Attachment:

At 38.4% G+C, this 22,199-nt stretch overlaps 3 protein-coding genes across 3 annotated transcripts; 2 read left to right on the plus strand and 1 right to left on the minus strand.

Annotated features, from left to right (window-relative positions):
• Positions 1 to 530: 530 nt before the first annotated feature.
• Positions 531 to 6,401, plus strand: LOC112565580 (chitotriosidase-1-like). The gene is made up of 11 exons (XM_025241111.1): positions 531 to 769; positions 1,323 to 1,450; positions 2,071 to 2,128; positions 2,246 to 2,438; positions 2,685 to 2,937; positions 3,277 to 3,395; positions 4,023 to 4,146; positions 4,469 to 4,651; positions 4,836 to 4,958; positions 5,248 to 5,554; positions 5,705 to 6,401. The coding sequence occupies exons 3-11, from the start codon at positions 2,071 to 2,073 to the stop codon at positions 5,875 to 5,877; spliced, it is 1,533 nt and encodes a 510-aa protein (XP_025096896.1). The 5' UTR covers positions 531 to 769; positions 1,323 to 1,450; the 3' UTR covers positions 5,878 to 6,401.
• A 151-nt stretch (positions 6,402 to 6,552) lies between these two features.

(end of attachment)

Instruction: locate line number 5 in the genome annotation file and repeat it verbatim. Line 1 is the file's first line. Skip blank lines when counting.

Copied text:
• A 151-nt stretch (positions 6,402 to 6,552) lies between these two features.